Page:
The Tramshed, Cardiff
Wednesday, 7th December 2022
I love The Tramshed. Not only is it a very nice space, the staff are the best I’ve ever experienced. It’s a pleasure to roll up to the door and be cheerily greeted by all the stewards – every time. Keep doing what you do everybody, it is appreciated.
It’s a chilly Wednesday evening, but there’s a good turn out to see this rescheduled date as Magnum celebrate the 50th anniversary of the band’s foundation. A packed evening features two other bands before the main event…
Theia are an unusual two-piece band of brothers from Burton-upon-Trent who describe themselves as the ‘bastard sons of Royal Blood and Twenty One Pilots’. I don’t know the latter, but the former work for me so it promised to be an interesting half-hour of so. And indeed it was; they have loads of energy and some damn fine songs, the sound padded out with backing tracks, effects and other triggered stuff which all adds up to an entertaining set. With Kyle Lamley out front with guitar and vocals, drummer Ash Lamley lashed his kit in a straightforward but effective fashion. Both brim with confidence and happily engage with the crowd, with a good line in both humour and audience reaction cue cards. Putting lots of effort into warming up the crowd, these two deserved their place and it was nice to see something a bit different.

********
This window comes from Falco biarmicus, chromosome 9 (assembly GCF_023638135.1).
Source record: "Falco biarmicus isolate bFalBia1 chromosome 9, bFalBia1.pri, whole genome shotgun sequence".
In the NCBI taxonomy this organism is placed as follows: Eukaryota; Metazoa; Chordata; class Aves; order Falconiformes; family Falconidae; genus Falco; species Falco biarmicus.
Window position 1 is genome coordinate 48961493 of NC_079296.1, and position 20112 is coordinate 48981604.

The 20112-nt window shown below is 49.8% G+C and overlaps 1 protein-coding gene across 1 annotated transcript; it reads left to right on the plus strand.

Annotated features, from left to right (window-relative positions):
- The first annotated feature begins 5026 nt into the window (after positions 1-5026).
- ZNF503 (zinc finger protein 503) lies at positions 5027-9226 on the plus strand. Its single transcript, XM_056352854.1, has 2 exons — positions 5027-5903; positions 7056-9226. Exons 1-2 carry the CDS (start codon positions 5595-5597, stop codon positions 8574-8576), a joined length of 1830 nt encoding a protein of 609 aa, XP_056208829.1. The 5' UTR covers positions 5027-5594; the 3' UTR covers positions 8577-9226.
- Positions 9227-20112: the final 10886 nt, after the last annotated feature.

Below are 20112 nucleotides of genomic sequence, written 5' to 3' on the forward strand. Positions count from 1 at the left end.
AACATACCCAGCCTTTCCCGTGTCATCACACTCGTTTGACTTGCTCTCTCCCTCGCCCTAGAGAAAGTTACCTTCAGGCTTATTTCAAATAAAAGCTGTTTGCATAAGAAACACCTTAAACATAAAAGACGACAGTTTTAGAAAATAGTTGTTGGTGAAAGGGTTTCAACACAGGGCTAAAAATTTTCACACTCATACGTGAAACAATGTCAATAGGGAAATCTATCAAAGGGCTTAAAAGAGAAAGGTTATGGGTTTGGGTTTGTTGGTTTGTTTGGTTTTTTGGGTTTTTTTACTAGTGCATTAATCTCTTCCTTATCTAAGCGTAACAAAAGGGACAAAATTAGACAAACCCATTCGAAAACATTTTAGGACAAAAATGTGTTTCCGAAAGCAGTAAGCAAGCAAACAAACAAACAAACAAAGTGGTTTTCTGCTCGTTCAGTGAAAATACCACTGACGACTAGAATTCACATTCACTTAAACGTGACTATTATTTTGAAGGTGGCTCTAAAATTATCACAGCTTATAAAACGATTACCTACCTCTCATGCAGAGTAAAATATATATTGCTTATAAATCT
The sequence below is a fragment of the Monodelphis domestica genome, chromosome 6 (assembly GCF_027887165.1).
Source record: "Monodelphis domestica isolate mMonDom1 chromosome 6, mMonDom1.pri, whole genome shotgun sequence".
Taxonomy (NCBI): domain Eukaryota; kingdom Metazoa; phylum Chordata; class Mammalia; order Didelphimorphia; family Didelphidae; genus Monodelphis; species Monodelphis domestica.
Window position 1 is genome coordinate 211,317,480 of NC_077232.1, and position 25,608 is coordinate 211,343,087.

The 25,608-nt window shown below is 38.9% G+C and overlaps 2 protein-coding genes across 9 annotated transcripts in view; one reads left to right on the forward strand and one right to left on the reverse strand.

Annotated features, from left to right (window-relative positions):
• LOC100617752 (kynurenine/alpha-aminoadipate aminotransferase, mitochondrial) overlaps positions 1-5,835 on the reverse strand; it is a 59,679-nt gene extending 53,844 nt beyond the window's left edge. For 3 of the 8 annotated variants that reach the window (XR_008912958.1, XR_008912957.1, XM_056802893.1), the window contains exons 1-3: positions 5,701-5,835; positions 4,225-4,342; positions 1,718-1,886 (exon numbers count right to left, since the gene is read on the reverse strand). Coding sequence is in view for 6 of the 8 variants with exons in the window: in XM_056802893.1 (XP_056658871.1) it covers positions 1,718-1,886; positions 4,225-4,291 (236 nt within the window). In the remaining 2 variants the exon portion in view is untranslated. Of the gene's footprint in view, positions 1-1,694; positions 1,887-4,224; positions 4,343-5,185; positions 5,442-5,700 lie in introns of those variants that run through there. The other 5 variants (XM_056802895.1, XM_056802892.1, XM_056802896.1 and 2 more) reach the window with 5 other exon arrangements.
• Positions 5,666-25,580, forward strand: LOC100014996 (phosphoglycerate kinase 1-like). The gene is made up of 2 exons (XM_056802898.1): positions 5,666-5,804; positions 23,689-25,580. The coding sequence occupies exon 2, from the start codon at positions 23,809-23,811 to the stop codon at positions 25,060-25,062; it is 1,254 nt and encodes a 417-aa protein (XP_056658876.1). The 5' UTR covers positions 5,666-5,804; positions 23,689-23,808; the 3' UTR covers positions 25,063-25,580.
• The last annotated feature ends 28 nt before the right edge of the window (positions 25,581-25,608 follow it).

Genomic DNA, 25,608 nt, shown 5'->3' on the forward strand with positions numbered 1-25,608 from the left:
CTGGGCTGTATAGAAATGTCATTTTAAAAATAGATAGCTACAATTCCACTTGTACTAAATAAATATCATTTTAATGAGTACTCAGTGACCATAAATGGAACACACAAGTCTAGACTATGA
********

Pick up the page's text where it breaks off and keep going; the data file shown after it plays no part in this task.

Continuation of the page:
Vega have been around since 2009 and are without a doubt a quality act, putting on a fine show of melodic rock. In a change of formation they are currently a quintet, having lost a keyboardist (supplanted for the time being at least by backing tracks) and changed the bassist, but there is plenty of energy coming from the stage as singer Nick Workman leads from the front.
An engaging presence, Workman has a fine voice that certainly lifts an already impressive set of songs. The band are very tight and work the crowd well, lead guitarist Marcus Thurston adding some fine solos while the whole band contribute to the backing vocals. Ending with an unexpected cover of Def Leppard’s Animal, all in all, it’s an excellent performance and they get the rousing response that they deserve.
You really can’t ignore a back catalogue of songs as impressive as that available to Magnum, across what is now twenty-two studio albums. They continue to regularly release new material, including this year’s The Monster Roars, and the first half of the 90-minute set is almost wholly comprised of recent material. All of it is thoroughly enjoyable, despite me being shamefully unfamiliar with a lot of it, and the songs that continue to emanate from the pen of arch songsmith Tony Clarkin keep hitting the mark. Clarkin has been the band’s sole writer since the beginning (except for a brief period around the controversial Goodnight L.A. album where record company pressure for commercial success saw some co-writing) and is one of the great hard rock song writers, imbuing all of his work with power, depth and melody.